Misuse, abuse, and overdose numbers climbed. And as people started to rely on pills, they became desperate. Prescription overuse turned to stealing from family and friends and to street drugs and cheap heroin. Vermont is a very labor-driven state, full of farmers and forestry workers, so it is no surprise to me that the rate of opioid born babies is high.
I am not excusing the heartbreaking reality of addiction’s impact on babies. Nor am I saying all opioid addicts follow this path from pills to dirty fixes. Curiosity, recreational use, and emotional pain play parts too. People self-medicate in many ways and for many reasons. An addict often cannot stop self-medicating, even when pregnant.
Babies born to opioid-addicted mothers suffer from varying degrees of NAS. Symptoms can be seen as early as 24 hours after birth or not until up to 10 days later. Vomiting, sweating, diarrhea, tremors, high pitched crying, and loss of appetite are some of the problems opioid addicted babies face. These babies are miserable. Their health is at risk and so is their safety. It is hard to predict what the long-term impact of NAS will be because of so many external variables, one of them being the removal from their mother and family. Child protective services often intervene and remove a child from parental custody shortly after birth.
The National Institute on Drug Abuse sites that the CDC “estimates that the total ‘economic burden’ of prescription opioid misuse alone in the United States is $78.5 billion a year, including the costs of healthcare, lost productivity, addiction treatment, and criminal justice involvement.” The high rate of babies born to opioid-addicted mothers ripples through our justice, welfare, employment, and medical systems. The financial and logistical impacts of an addicted mother on her child compound the physical effects of the drug itself.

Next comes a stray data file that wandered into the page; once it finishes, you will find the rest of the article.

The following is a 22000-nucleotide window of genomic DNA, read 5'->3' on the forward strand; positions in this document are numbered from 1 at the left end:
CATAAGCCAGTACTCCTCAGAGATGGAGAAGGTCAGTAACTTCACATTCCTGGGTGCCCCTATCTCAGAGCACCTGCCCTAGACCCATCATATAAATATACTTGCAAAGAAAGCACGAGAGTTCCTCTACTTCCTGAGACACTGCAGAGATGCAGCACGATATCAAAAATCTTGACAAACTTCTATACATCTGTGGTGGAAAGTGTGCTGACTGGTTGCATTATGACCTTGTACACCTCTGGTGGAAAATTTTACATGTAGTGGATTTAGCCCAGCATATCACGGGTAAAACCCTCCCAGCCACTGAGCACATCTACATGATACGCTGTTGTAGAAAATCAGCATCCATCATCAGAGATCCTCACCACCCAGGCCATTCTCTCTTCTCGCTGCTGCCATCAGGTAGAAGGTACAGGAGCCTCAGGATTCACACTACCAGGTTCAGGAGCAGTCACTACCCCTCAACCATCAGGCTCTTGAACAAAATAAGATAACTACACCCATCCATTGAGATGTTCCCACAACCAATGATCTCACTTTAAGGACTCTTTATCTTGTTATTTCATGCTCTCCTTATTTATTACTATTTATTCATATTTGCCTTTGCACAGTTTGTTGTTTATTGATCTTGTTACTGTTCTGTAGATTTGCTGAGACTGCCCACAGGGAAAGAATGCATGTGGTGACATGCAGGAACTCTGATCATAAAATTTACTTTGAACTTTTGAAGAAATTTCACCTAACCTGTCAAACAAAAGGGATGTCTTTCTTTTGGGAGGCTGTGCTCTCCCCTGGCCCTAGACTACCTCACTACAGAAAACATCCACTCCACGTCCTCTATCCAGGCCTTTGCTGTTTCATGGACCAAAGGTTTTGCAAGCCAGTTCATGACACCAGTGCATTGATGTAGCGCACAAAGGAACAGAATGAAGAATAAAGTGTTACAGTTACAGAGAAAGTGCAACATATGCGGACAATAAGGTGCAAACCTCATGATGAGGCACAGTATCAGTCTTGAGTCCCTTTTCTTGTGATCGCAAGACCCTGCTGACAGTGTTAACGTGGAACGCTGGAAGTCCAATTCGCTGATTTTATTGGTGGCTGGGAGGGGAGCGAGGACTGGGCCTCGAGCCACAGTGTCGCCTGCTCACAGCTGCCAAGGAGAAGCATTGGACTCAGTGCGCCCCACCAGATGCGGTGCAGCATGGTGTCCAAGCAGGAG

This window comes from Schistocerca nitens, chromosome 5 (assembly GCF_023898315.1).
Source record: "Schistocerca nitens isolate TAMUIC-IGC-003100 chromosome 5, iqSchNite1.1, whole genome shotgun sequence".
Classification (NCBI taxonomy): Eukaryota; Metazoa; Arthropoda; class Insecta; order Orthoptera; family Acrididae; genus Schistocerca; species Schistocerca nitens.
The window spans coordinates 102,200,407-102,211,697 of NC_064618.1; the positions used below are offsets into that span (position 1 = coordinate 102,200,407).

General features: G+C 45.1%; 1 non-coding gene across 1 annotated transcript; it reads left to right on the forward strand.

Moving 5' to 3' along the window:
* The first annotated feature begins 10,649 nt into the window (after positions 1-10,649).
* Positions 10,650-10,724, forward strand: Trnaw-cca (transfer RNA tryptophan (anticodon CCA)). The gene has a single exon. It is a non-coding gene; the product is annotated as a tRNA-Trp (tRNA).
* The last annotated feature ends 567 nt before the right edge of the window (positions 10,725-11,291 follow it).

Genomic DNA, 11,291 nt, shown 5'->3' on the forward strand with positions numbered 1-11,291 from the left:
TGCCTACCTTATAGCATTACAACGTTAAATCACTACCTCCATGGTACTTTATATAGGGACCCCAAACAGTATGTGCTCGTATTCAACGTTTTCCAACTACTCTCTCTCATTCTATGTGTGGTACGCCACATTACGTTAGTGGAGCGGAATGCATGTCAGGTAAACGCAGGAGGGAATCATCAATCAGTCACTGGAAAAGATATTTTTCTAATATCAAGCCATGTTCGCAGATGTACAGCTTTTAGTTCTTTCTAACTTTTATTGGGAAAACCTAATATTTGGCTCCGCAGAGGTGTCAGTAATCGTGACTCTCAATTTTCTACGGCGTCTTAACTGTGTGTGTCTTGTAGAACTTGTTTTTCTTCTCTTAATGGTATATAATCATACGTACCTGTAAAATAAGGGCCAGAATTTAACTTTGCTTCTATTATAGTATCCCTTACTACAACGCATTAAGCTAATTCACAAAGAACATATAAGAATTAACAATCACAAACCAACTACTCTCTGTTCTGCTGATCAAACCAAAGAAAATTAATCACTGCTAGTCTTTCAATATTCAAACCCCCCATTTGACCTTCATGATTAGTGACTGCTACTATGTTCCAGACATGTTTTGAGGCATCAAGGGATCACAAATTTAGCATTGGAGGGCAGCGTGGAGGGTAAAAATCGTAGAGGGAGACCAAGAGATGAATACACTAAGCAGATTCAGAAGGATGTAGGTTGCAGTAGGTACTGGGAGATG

How We Make It Better
If there was an easy solution, then opioid addiction would not be considered our country’s greatest health crisis. Compassion will not fix this problem, but it’s a good place to start. We need to see all addicts as people who need help. If addicts can come out of the shadows of shame and fear, they can hopefully find access to mental health and recovery services. But we need to provide affordable and accessible mental health and recovery services too.
We need to address the reasons for opioid use. We need to find better ways to treat pain management. And we need to utilize drugs that treat opioid addiction. Methadone, buprenorphine, and naltrexone are available but underused medications that could help opioid addicts lead functional and healthy lives.
We need to provide ongoing support, care, and sometimes tough love to moms who want to be better for their children and who want to lead lives without the use of opioids. If we are going to see the rates of babies born to moms with opioid addiction drop, we need to treat the opioid addiction crisis first.
The Substance Abuse and Mental Health Services Administration offers a free national hotline 24 hours a day, 365 days a year. The hotline (1-800-662-HELP) provides referrals to local facilities and support groups; treatment and referral services are available in English and Spanish. Please call 1-800-662-HELP (4357) if you or a loved one needs help.